Before I began homeschooling my children, I was a classroom teacher. I taught in a variety of contexts and grade levels, but I always taught Algebra. Sometimes it was remedial Algebra sometimes College Algebra, and everything in between. And I loved it! But it seemed no matter what level of Algebra I was teaching, there were certain concepts that challenged kids. And these concepts were ones that I had to review or reteach, even when I was teaching high school seniors. Today I want to share a collection of lessons, guided notes and practice that cover all those tricky concepts. My goal with Keep Reading...

## Equivalent Expressions Activity {FREE}

Understanding how to work with expressions involving variables can be such a huge leap for kids. On more than one occasion, I've had students tell me, "I was great at math until it started to involve letters. What's up with that??" What I constantly tried to convey to my students was that a variable is still just a number. When you're feeling stuck, replace it with a number to try and figure out what's going on. So if your students are feeling frustrated or need extra practice simplifying and evaluating expressions, you will love this simple equivalent expressions activity. *Please Note: Keep Reading...

## Adding and Subtracting Integers {FREE Lesson!}

One of the most important concepts introduced in pre-algebra (or algebra) is integer operations. I can distinctly remember learning "the rules" and fun little tricks to remember them. But I also remember wondering why in the world subtracting a negative means you add! So when I saw this method to introduce adding and subtracting integers, I knew I had to try it. *Please Note: This post contains affiliate links which help support the work of this site. Read our full disclosure here.* Understanding integers and especially how to correctly add, subtract, multiply and divide them is a skill Keep Reading...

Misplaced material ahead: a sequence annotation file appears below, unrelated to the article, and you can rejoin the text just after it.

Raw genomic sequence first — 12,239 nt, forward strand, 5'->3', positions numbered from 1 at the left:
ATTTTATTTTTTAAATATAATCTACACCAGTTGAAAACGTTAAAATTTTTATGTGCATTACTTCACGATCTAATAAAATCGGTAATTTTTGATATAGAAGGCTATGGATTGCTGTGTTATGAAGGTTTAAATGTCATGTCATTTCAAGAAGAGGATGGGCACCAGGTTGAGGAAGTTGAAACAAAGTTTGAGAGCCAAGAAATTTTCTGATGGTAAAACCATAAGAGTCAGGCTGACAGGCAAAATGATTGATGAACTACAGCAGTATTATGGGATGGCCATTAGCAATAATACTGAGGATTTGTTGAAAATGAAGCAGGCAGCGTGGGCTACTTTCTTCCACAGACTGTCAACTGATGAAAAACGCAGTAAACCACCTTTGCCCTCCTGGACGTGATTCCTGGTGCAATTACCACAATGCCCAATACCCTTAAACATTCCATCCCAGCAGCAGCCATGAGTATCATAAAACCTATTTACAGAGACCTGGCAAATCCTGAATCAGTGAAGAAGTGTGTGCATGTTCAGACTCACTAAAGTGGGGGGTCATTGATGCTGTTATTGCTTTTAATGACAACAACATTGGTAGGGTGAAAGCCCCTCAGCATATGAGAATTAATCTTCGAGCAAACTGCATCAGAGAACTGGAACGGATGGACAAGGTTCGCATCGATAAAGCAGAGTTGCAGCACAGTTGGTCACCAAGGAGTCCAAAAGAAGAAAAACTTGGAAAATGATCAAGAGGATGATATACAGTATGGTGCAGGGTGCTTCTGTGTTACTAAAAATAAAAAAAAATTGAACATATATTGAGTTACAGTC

## Online High School Math Curriculum Review

I am often asked my opinion about various math curricula, and I love to try out different options to help parents make informed decisions about their child's education. One thing that can be especially difficult is finding the right option for upper level math, particularly if you don't feel equipped to handle higher levels of mathematics. I recently had the opportunity to try out an online high school math curriculum called Mr. D Math. If you have a middle or high school student, you definitely want to check it out! *Please Note: This post contains affiliate links. In addition, please Keep Reading...

## Spring Themed Logic Puzzles {FREE!}

We've had a few days with beautiful weather recently (although at the moment the ground is covered with snow...) and it has made me completely ready for Spring! As I've been thinking about what kinds of resources to create and share in the coming months, I realized that I have not made any logic puzzles recently. These Spring themed logic puzzles are great for upper elementary kids on up, and provide a fun challenge as they begin to use algebraic thinking and logic. *Please Note: Some of the links in this post are affiliate links and support the work of this site. Read our full disclosure Keep Reading...

## Valentine’s Day Algebra Practice Pack! {FREE!}